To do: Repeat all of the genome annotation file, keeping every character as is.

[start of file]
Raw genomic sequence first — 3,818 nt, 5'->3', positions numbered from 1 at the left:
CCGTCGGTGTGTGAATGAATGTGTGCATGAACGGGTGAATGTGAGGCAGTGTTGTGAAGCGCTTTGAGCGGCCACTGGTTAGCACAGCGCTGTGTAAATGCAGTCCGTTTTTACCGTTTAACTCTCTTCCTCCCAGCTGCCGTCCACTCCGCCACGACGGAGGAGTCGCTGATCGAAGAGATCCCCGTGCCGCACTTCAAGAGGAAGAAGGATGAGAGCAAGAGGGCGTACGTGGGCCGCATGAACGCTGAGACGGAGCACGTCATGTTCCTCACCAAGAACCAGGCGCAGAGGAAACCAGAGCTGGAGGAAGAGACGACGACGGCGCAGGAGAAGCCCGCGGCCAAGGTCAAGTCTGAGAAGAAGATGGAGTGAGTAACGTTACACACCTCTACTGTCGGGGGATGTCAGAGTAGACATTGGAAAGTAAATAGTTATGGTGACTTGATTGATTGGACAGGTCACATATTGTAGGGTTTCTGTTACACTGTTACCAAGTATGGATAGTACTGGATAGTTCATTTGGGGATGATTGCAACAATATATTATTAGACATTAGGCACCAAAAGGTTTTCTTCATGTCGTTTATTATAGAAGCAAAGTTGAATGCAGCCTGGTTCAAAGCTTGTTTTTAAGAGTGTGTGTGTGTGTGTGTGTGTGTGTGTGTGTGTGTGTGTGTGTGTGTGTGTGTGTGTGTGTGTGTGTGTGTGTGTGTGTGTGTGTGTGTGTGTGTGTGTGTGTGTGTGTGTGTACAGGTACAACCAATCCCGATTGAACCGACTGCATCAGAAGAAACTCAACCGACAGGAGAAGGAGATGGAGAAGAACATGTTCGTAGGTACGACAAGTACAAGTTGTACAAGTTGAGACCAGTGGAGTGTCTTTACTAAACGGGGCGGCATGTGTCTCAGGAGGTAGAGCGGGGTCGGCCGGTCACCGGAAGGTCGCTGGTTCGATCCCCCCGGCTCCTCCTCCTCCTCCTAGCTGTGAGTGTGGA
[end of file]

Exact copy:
Raw genomic sequence first — 3,818 nt, 5'->3', positions numbered from 1 at the left:
CCGTCGGTGTGTGAATGAATGTGTGCATGAACGGGTGAATGTGAGGCAGTGTTGTGAAGCGCTTTGAGCGGCCACTGGTTAGCACAGCGCTGTGTAAATGCAGTCCGTTTTTACCGTTTAACTCTCTTCCTCCCAGCTGCCGTCCACTCCGCCACGACGGAGGAGTCGCTGATCGAAGAGATCCCCGTGCCGCACTTCAAGAGGAAGAAGGATGAGAGCAAGAGGGCGTACGTGGGCCGCATGAACGCTGAGACGGAGCACGTCATGTTCCTCACCAAGAACCAGGCGCAGAGGAAACCAGAGCTGGAGGAAGAGACGACGACGGCGCAGGAGAAGCCCGCGGCCAAGGTCAAGTCTGAGAAGAAGATGGAGTGAGTAACGTTACACACCTCTACTGTCGGGGGATGTCAGAGTAGACATTGGAAAGTAAATAGTTATGGTGACTTGATTGATTGGACAGGTCACATATTGTAGGGTTTCTGTTACACTGTTACCAAGTATGGATAGTACTGGATAGTTCATTTGGGGATGATTGCAACAATATATTATTAGACATTAGGCACCAAAAGGTTTTCTTCATGTCGTTTATTATAGAAGCAAAGTTGAATGCAGCCTGGTTCAAAGCTTGTTTTTAAGAGTGTGTGTGTGTGTGTGTGTGTGTGTGTGTGTGTGTGTGTGTGTGTGTGTGTGTGTGTGTGTGTGTGTGTGTGTGTGTGTGTGTGTGTGTGTGTGTGTGTGTGTGTGTGTGTGTACAGGTACAACCAATCCCGATTGAACCGACTGCATCAGAAGAAACTCAACCGACAGGAGAAGGAGATGGAGAAGAACATGTTCGTAGGTACGACAAGTACAAGTTGTACAAGTTGAGACCAGTGGAGTGTCTTTACTAAACGGGGCGGCATGTGTCTCAGGAGGTAGAGCGGGGTCGGCCGGTCACCGGAAGGTCGCTGGTTCGATCCCCCCGGCTCCTCCTCCTCCTCCTAGCTGTGAGTGTGGA